After a successful first session, we are happy to share the results of our second Le lab session, which happened a week ago at TailorDev. We worked a lot (a bit too much to be honest) on Monod to make it usable in real-life.

TailorDev Le lab

Previously, we started to learn React by building a basic Markdown editor (Monod) in five days. For this second Le lab session, we wanted to tackle two problems we faced using Monod:

  1. no way to use Monod offline (and we love offline applications);
  2. no ability to share our writings.

Additionally, we wanted to provide a few templates to make final contents even more awesome! In short, templates are (stateless) React components designed to render content with style, along with metadata: YAML Front Matter FTW!

As you might imagine, this was quite a lot of new features to ship. Did we succeed? Yes. Did we really succeed? Nope, we actually failed to deliver “on time”, that is on Day 4. We really wanted all these features, and the problem was that we simply could not split such features into smaller chunks. We had to either ship each feature as a whole, or not work on it at all. Because we use Monod at TailorDev, we decided to spend an extra day working on the code.

Hurry to use this new release?

Try Monod now!

Offline-First with Service Workers

We live in a disconnected & battery powered world, but our technology and best practices are a leftover from the always connected & steadily powered past.

Offline-First is a sort of paradigm that considers network failure or connectivity issue not like errors, but as a fact of life: it happens, but it is okay. We can deal with it, and we can even create beautiful offline-first applications, e.g.,, and now: Monod.

Making Monod offline-first was relatively easy since it had no backend: everything was stored locally (thanks to localForage). What we had to do was to have all its assets cached somewhere to make Monod available in the browser without any Internet connection. There are two ways of doing this: Application Cache (or AppCache) and Service Workers.

AppCache allows to specify which files the browser should cache and make available to offline users. That sounds great except that AppCache is a Douchebag. Nonetheless, it is still possible to rely on it (by fixing it with an iframe for instance), which is cool because it is widely supported.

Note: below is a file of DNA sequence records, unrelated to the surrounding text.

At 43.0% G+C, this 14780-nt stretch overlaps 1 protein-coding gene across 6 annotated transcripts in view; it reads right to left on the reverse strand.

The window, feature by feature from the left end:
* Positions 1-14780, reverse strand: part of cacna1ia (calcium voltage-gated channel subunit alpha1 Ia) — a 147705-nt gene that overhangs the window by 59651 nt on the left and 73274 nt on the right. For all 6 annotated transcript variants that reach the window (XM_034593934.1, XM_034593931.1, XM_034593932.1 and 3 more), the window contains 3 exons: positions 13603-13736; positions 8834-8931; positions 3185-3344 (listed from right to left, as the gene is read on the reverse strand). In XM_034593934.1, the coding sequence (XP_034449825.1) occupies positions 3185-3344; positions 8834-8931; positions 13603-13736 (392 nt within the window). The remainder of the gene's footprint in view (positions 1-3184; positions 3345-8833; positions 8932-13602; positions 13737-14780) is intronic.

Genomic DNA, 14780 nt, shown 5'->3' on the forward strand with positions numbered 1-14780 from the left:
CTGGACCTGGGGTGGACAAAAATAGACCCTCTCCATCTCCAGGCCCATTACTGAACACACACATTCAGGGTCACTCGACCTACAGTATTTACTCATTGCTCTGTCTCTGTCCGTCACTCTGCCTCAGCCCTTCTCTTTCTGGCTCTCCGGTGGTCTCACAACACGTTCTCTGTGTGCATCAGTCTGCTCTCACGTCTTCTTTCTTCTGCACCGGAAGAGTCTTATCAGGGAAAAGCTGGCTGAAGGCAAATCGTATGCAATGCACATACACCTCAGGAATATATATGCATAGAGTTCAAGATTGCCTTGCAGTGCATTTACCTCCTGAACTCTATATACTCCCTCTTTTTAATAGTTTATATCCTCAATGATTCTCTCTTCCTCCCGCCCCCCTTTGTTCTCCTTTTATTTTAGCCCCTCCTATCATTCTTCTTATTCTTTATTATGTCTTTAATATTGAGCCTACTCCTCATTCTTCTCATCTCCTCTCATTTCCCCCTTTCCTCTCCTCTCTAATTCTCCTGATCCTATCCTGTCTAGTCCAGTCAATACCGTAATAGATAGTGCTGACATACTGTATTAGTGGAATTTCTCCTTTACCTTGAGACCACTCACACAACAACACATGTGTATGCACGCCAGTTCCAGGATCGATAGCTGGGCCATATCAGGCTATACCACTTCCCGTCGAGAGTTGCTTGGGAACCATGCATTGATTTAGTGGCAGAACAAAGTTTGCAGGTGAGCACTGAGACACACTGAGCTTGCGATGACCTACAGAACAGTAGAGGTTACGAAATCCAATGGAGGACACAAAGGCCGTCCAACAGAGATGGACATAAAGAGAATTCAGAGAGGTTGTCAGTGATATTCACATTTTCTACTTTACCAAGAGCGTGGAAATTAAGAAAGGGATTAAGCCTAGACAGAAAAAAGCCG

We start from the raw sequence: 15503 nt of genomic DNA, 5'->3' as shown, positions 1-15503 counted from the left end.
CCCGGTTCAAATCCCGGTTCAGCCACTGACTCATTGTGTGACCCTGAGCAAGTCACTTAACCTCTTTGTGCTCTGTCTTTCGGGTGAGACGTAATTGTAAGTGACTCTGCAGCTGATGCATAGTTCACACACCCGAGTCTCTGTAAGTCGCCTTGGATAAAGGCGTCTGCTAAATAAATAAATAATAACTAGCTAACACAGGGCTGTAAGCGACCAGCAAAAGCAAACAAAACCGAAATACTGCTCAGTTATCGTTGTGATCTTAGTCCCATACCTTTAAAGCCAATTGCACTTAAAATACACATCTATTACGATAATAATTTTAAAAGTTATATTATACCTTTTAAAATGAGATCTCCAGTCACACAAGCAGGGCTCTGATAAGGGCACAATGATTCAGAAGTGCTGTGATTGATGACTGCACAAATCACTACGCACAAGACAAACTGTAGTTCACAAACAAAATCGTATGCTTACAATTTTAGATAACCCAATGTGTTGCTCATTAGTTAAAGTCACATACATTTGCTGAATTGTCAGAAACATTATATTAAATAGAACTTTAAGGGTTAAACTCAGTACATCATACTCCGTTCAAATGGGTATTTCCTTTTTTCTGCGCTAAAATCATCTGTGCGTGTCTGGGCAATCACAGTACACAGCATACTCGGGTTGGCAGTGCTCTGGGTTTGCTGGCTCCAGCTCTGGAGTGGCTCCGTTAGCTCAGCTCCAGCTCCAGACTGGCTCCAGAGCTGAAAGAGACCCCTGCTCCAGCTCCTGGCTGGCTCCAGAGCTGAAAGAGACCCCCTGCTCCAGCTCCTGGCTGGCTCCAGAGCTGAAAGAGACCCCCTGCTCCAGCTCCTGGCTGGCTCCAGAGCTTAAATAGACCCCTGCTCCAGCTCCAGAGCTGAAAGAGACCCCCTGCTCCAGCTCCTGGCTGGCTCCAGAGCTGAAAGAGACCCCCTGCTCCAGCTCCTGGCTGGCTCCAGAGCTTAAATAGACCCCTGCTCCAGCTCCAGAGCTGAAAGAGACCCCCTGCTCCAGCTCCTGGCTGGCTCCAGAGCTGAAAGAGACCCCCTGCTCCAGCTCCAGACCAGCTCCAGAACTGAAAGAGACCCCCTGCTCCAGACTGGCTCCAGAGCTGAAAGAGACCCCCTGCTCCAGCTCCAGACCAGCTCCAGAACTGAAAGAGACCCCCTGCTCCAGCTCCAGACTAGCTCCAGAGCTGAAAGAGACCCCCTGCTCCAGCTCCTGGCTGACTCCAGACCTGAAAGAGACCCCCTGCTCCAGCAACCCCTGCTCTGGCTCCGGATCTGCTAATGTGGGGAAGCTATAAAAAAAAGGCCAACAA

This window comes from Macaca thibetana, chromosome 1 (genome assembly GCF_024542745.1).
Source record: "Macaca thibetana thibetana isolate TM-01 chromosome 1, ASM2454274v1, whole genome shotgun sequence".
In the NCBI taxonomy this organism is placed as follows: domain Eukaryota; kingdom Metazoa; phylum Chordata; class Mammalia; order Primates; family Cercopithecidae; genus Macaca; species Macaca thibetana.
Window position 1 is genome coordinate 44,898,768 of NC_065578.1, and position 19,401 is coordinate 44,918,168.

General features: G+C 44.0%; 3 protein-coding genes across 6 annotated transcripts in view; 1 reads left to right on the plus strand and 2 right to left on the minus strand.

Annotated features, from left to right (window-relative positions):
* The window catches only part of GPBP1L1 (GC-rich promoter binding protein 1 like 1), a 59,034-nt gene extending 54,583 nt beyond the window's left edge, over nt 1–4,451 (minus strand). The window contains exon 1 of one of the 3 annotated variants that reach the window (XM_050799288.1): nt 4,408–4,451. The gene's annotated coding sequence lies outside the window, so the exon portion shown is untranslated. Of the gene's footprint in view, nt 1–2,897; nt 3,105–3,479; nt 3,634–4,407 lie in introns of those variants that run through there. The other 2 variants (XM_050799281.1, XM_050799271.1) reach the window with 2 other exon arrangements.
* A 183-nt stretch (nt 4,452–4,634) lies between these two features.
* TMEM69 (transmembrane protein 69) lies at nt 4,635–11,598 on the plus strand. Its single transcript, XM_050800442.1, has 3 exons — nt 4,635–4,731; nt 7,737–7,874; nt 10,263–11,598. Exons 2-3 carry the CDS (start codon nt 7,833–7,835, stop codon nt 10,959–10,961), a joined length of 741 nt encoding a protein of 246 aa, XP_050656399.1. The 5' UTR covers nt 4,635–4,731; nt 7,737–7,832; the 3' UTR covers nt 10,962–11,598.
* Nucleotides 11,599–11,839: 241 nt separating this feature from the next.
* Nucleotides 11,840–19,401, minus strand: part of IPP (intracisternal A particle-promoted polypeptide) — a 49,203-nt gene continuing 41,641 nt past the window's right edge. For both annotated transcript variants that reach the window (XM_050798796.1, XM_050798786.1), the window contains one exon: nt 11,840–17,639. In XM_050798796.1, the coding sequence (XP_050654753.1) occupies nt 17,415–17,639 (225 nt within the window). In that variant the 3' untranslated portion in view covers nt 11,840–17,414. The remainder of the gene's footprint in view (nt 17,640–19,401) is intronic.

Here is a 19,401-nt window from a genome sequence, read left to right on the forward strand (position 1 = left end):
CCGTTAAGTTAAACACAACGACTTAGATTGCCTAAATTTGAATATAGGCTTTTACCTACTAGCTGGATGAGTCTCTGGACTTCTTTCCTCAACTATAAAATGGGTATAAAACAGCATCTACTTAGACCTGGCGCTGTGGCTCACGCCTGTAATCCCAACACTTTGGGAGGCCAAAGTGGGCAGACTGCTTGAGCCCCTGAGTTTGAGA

Service Workers are scripts that are run by the browser in the background. While Service Workers are not really widely supported yet, they are really powerful and much better than Application Cache to provide an offline experience. For instance, Service Workers allow to build applications following the Application Shell Architecture.

We leveraged this Webpack offline-plugin to implement both Service Workers and AppCache (as fallback). We had to override a few things but the plugin integrates well with Webpack, and it was handy to add all the assets to the CACHE section of the manifest, or to deal with the Service Worker version.

The second major issue we faced lied in how we designed Monod during the first Le lab session: we were not able to create more than one document at the time, and those document were not shareable.

Sharing Documents

In order to share documents with others, there are a few things to take into consideration. First, we should be able to deal with different documents. Thereafter, we would need a central server to share documents among all the users. And because we care a lot about privacy, everything should be encrypted at some point. Bring the Offline-First paradigm into the game, and you should now understand why we failed to ship this feature in 2 days.

We started by adding the ability to deal with multiple documents, identified with a UUID. We did not add any document management system to list or retrieve existing documents, so one has to bookmark (or retain somewhere) the URLs of the documents à la Pastebin. Next step was to be able to encrypt/decrypt the documents.